FOCUS: Anti-stalking orders do not guarantee victims safety

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A police warrant barring Susumu Terauchi from approaching his ex-girlfriend Miki Kawano didn’t stop the suspect from fatally stabbing the woman earlier this week on a Fukuoka street, in another case of a stalking victim who fell prey to a predator despite seeking protection from authorities.

Terauchi, 31, who worked at a bar, was arrested on suspicion of stabbing Kawano, 38, about ten times Monday night near JR Hakata Station, a major railway hub in southwestern Japan’s city.

A woman prays at the site where Miki Kawano was fatally stabbed in Fukuoka on January 19, 2023. (TBEN)

The attack came despite Terauchi’s order not to approach the woman in November after she ended their relationship. Kawano had gone to the police several times since October, claiming she had been accosted and followed by her ex-partner.

Police warned Terauchi in November and in December banned him from approaching Kawano under the stalker regulation law.

Terauchi, who has confessed to the murder, is suspected of carrying the kitchen knife used in the attack when he was apprehended by the police. He fled on Monday with the gun in his bag and police took him into custody two days later.

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Security footage taken near the crime scene showed Kawano leaving her nearby office and then arguing with Terauchi on the road where the alleged stabbing took place.

Stalking cases are on the rise nationwide in Japan. According to the Tokyo Metropolitan Police Department, there are increasing cases of invoking the rule law that prohibits stalking.

In recent years, national police consultations on stalking have fluctuated around 20,000. In 2021, 1,671 banning orders against stalkers were issued – a record high.

In 2016 there were 173, but since the revision of the Stalking Control Act came into effect in 2017, it has become possible to first issue a ban without warning and the number has increased sharply.

In 2021, 1,581 cases related to criminal offenses and special laws related to stalking were brought to light, an increase of 63 compared to the previous year. In the case of a woman killed in Kitakyushu in November 2021, her ex-boyfriend who was arrested for the crime had also been served a warrant for his harassing behavior.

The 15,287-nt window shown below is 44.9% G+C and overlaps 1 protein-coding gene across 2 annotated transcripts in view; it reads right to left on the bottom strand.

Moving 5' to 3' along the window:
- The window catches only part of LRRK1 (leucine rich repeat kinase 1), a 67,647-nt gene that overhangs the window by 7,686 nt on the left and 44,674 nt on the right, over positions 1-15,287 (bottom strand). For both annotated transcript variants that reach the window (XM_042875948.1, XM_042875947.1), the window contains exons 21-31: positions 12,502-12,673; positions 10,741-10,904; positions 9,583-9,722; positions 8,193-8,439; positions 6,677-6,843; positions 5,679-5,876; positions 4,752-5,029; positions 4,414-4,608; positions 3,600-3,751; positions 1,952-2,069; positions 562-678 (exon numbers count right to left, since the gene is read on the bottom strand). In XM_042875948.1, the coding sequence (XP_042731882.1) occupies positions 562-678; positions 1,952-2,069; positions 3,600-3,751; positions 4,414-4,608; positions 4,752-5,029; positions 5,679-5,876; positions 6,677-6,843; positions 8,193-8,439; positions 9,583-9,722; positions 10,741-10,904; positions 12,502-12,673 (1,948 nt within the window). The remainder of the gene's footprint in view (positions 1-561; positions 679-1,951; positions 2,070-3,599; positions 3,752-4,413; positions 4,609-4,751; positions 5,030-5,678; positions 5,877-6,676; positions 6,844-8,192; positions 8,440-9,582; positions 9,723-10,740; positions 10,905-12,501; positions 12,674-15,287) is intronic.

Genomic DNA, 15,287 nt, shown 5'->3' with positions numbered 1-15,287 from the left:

The original regulation law came into effect in 2000 after the murder of a female university student in Okegawa, Saitama Prefecture.

The law has been amended several times, including expanding the scope of acts covered by it and increased penalties, but the crimes continue. The most recent revision, which came into effect in 2021, prohibits the use of GPS devices and smartphone apps to track victims’ locations.

Terauchi was arrested Wednesday morning, two days after the fatal stabbing, on what would have been Kawano’s 39th birthday. Many members of the public visited the scene of the attack to leave messages, flowers and drinks as offerings for the dead woman.

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In front of Kyushu’s main station, people folded their hands in prayer as they gathered despite the chilly evening conditions.

“You must have been so scared. You did your best,” one message read.

A woman in her 40s from Fukuoka who takes the same route to work as Kawano tried to walk along a different route after the incident, but reluctantly returned to her normal route when she learned the suspect was in police custody.

She is also a victim of a stalker, which prompted her to move into her current residence. “I don’t see it as something that happened to anyone else. (Kawano) worked hard to support a small child, so why did she have to be killed? My chest hurts when I think about this horrible act.”


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